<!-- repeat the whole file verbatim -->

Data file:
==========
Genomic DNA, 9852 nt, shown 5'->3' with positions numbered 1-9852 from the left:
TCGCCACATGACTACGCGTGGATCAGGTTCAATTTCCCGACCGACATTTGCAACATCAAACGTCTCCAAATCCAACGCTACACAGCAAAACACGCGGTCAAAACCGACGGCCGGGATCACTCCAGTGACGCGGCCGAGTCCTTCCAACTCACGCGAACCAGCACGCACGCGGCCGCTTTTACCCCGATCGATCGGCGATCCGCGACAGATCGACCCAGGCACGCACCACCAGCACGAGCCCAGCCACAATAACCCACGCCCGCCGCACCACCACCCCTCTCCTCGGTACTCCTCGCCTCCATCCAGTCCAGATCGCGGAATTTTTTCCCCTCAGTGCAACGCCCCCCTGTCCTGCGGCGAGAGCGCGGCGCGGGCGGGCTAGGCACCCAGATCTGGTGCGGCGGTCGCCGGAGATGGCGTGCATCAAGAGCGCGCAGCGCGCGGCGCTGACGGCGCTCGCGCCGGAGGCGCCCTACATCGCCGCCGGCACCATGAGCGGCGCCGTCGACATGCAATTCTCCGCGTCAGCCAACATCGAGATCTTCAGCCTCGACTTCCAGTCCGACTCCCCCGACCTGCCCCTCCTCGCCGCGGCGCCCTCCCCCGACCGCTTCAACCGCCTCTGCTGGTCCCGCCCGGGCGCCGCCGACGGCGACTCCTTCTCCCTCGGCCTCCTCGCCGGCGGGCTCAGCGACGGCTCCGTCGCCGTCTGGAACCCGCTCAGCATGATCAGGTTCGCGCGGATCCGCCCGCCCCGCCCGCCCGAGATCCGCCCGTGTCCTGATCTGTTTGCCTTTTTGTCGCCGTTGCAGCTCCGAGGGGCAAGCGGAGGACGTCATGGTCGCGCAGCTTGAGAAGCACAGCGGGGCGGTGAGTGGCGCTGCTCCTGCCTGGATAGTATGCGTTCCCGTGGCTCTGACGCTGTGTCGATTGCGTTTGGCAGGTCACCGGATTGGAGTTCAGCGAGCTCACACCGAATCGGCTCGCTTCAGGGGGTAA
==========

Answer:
Genomic DNA, 9852 nt, shown 5'->3' with positions numbered 1-9852 from the left:
TCGCCACATGACTACGCGTGGATCAGGTTCAATTTCCCGACCGACATTTGCAACATCAAACGTCTCCAAATCCAACGCTACACAGCAAAACACGCGGTCAAAACCGACGGCCGGGATCACTCCAGTGACGCGGCCGAGTCCTTCCAACTCACGCGAACCAGCACGCACGCGGCCGCTTTTACCCCGATCGATCGGCGATCCGCGACAGATCGACCCAGGCACGCACCACCAGCACGAGCCCAGCCACAATAACCCACGCCCGCCGCACCACCACCCCTCTCCTCGGTACTCCTCGCCTCCATCCAGTCCAGATCGCGGAATTTTTTCCCCTCAGTGCAACGCCCCCCTGTCCTGCGGCGAGAGCGCGGCGCGGGCGGGCTAGGCACCCAGATCTGGTGCGGCGGTCGCCGGAGATGGCGTGCATCAAGAGCGCGCAGCGCGCGGCGCTGACGGCGCTCGCGCCGGAGGCGCCCTACATCGCCGCCGGCACCATGAGCGGCGCCGTCGACATGCAATTCTCCGCGTCAGCCAACATCGAGATCTTCAGCCTCGACTTCCAGTCCGACTCCCCCGACCTGCCCCTCCTCGCCGCGGCGCCCTCCCCCGACCGCTTCAACCGCCTCTGCTGGTCCCGCCCGGGCGCCGCCGACGGCGACTCCTTCTCCCTCGGCCTCCTCGCCGGCGGGCTCAGCGACGGCTCCGTCGCCGTCTGGAACCCGCTCAGCATGATCAGGTTCGCGCGGATCCGCCCGCCCCGCCCGCCCGAGATCCGCCCGTGTCCTGATCTGTTTGCCTTTTTGTCGCCGTTGCAGCTCCGAGGGGCAAGCGGAGGACGTCATGGTCGCGCAGCTTGAGAAGCACAGCGGGGCGGTGAGTGGCGCTGCTCCTGCCTGGATAGTATGCGTTCCCGTGGCTCTGACGCTGTGTCGATTGCGTTTGGCAGGTCACCGGATTGGAGTTCAGCGAGCTCACACCGAATCGGCTCGCTTCAGGGGGTAA